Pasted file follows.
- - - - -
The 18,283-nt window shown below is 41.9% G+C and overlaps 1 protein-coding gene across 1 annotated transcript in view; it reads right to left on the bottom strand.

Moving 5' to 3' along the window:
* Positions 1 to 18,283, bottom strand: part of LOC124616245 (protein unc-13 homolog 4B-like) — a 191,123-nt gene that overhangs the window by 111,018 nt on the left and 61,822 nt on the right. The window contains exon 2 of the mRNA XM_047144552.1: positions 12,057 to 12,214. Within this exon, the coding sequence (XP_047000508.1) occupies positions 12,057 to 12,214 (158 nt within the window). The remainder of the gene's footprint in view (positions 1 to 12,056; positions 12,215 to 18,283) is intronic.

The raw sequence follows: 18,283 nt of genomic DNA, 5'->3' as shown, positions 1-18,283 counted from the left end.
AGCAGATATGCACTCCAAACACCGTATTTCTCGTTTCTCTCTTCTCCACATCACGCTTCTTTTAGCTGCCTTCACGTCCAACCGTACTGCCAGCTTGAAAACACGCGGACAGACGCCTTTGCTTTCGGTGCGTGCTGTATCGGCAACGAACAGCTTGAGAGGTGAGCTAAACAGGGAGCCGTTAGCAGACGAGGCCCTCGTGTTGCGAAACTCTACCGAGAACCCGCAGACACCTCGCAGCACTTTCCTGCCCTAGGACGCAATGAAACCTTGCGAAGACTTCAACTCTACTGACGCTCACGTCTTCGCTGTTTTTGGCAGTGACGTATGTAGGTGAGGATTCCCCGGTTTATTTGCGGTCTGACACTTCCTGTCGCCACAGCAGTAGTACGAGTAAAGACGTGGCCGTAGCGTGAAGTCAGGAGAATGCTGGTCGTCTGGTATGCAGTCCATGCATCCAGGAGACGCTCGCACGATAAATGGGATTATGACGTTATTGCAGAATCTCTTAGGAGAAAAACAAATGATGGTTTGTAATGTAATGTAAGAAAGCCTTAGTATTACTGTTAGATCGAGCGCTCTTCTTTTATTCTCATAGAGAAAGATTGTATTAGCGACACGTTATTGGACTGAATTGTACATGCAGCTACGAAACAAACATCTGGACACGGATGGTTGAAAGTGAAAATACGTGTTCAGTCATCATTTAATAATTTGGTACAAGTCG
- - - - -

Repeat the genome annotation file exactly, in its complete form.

The 18,283-nt window shown below is 41.9% G+C and overlaps 1 protein-coding gene across 1 annotated transcript in view; it reads right to left on the bottom strand.

Moving 5' to 3' along the window:
* Positions 1 to 18,283, bottom strand: part of LOC124616245 (protein unc-13 homolog 4B-like) — a 191,123-nt gene that overhangs the window by 111,018 nt on the left and 61,822 nt on the right. The window contains exon 2 of the mRNA XM_047144552.1: positions 12,057 to 12,214. Within this exon, the coding sequence (XP_047000508.1) occupies positions 12,057 to 12,214 (158 nt within the window). The remainder of the gene's footprint in view (positions 1 to 12,056; positions 12,215 to 18,283) is intronic.

The raw sequence follows: 18,283 nt of genomic DNA, 5'->3' as shown, positions 1-18,283 counted from the left end.
AGCAGATATGCACTCCAAACACCGTATTTCTCGTTTCTCTCTTCTCCACATCACGCTTCTTTTAGCTGCCTTCACGTCCAACCGTACTGCCAGCTTGAAAACACGCGGACAGACGCCTTTGCTTTCGGTGCGTGCTGTATCGGCAACGAACAGCTTGAGAGGTGAGCTAAACAGGGAGCCGTTAGCAGACGAGGCCCTCGTGTTGCGAAACTCTACCGAGAACCCGCAGACACCTCGCAGCACTTTCCTGCCCTAGGACGCAATGAAACCTTGCGAAGACTTCAACTCTACTGACGCTCACGTCTTCGCTGTTTTTGGCAGTGACGTATGTAGGTGAGGATTCCCCGGTTTATTTGCGGTCTGACACTTCCTGTCGCCACAGCAGTAGTACGAGTAAAGACGTGGCCGTAGCGTGAAGTCAGGAGAATGCTGGTCGTCTGGTATGCAGTCCATGCATCCAGGAGACGCTCGCACGATAAATGGGATTATGACGTTATTGCAGAATCTCTTAGGAGAAAAACAAATGATGGTTTGTAATGTAATGTAAGAAAGCCTTAGTATTACTGTTAGATCGAGCGCTCTTCTTTTATTCTCATAGAGAAAGATTGTATTAGCGACACGTTATTGGACTGAATTGTACATGCAGCTACGAAACAAACATCTGGACACGGATGGTTGAAAGTGAAAATACGTGTTCAGTCATCATTTAATAATTTGGTACAAGTCG